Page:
By: James Kynge
June 4, 2014
It is the monetary equivalent of what Chairman Mao called “bombarding the headquarters”. China’s renminbi is rapidly displacing the US dollar as a trading currency not only in Asia and Europe but now also in the US home market.
The value of renminbi payments between the US and the rest of the world rose by 327 per cent in April this year from the same month a year ago (see chart) as more US corporations switched to using the Chinese currency to pay for imports from China, according to data from SWIFT, the international currency settlement firm.
The reasons driving the upsurge are structural and long-term, said Debra Lodge, a managing director at HSBC in New York.
First, US importers can slash the cost of imports from China by agreeing to trade in renminbi rather than US dollars, Lodge said. Second, a recent surge in the popularity of a host of renminbi-denominated financial market instruments are making it easier for US corporates both to hedge currency risk and to earn an investment return from the renminbi they hold.
As the chart above shows, the absolute size of renminbi settlement between the US and China is far less impressive than the growth rate. Just 2.4 per cent of payments between the US and China/Hong Kong were settled in renminbi in April this year, up from 0.7 per cent in April 2013.
However, this is set to change in an emphatic way. “By the end of 2015, we think that 30 per cent of (China’s) global trade will be settled in renminbi, up from 13 to 15 per cent now,” said Lodge.
Until now, large Chinese companies have been driving much of the switch from the greenback to the redback, but this is changing. “I think over the next two years we are going to see a much greater uptake from small and medium enterprises in China using renminbi (for trade with the US),” Lodge said.
This shift, Lodge says, is partly prompted by the recent depreciation of the renminbi, which has lost 3.2 per cent against the US dollar so far this year. Previously, when renminbi appreciation was regarded as a one-way bet, Chinese exporters had a habit of transferring their foreign exchange risk to US importers by insisting on a lower dollar value.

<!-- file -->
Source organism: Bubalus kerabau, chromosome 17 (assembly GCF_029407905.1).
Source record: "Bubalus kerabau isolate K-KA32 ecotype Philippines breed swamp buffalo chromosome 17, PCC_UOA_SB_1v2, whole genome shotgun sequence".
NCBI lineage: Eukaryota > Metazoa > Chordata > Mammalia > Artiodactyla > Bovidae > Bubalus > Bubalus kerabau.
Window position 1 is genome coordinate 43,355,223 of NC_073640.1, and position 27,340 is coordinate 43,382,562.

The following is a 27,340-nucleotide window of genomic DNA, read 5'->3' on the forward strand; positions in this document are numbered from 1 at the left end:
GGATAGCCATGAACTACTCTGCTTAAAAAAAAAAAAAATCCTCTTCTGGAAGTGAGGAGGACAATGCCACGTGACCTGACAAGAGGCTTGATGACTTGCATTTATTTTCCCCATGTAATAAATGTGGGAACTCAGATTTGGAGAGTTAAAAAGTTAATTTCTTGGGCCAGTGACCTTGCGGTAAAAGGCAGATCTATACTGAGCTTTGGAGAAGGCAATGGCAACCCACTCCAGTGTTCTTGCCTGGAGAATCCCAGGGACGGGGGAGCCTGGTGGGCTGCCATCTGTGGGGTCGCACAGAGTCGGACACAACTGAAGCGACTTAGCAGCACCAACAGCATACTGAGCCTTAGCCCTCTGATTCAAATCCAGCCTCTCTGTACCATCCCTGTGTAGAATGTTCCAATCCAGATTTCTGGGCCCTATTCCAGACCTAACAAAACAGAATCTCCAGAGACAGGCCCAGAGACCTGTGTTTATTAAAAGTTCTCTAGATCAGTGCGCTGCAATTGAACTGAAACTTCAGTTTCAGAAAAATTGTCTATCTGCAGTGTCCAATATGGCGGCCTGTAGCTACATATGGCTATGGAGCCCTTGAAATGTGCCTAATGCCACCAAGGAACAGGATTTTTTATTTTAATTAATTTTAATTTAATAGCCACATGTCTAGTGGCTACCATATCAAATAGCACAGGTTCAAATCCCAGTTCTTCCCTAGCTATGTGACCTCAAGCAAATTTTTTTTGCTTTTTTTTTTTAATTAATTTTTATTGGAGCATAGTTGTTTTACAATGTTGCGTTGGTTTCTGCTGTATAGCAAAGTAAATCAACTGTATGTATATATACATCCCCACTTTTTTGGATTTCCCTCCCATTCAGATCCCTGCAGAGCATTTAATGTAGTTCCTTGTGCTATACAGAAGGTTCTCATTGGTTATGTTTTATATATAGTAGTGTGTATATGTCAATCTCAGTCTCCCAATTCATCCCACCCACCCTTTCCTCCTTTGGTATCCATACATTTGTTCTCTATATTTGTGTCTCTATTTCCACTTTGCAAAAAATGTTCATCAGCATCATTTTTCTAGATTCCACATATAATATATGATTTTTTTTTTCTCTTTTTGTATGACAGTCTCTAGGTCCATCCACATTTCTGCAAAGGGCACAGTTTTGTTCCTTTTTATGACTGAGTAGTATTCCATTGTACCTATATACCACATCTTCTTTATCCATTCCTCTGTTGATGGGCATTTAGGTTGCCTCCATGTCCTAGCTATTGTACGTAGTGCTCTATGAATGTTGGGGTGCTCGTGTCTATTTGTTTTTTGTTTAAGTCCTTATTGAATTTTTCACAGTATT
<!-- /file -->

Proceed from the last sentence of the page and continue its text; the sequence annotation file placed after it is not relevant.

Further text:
Thus if the prevailing official exchange rate was around Rmb6 to the US dollar, US importers would often have to agree to contracts that valued the Chinese currency at Rmb5.8, making Chinese imports more expensive, Lodge said. But after switching to renminbi-denominated trade, US importers no longer have to pay an exchange rate premium to Chinese exporters.
For Chinese exporters, a shift to the renminbi eliminates exchange rate risk and is therefore popular, Lodge said. US importers, meanwhile, can hedge their currency exposure in an increasingly liquid offshore market for renminbi financial instruments.
Such instruments include renminbi forwards, foreign exchange swaps, offshore renminbi options and “dim sum” bonds. The yield on the 10-year Chinese government dim sum bond, for instance, is currently at 4.00 per cent, offering a premium to the equivalent US treasury bond. Meanwhile, a dim sum bond issued by Caterpillar, the US machinery company, is trading at a yield of 2.95 per cent for 2016 maturity.
Although the shift from greenback to redback is animated by commercial considerations, it also carries a strategic resonance. China’s promotion of the renminbi internationally was impelled by the frustration Beijing felt in 2008 and 2009 as it watched the value of its vast US treasury holdings plunge along with the dollar’s value.
But the ongoing substitution of US dollar export earnings for renminbi earnings is helping to wean Beijing off its reliance on US debt markets. Over time, this is set to free China by degrees from its uncomfortable inclusion in the US dollar zone and boost its financial independence.
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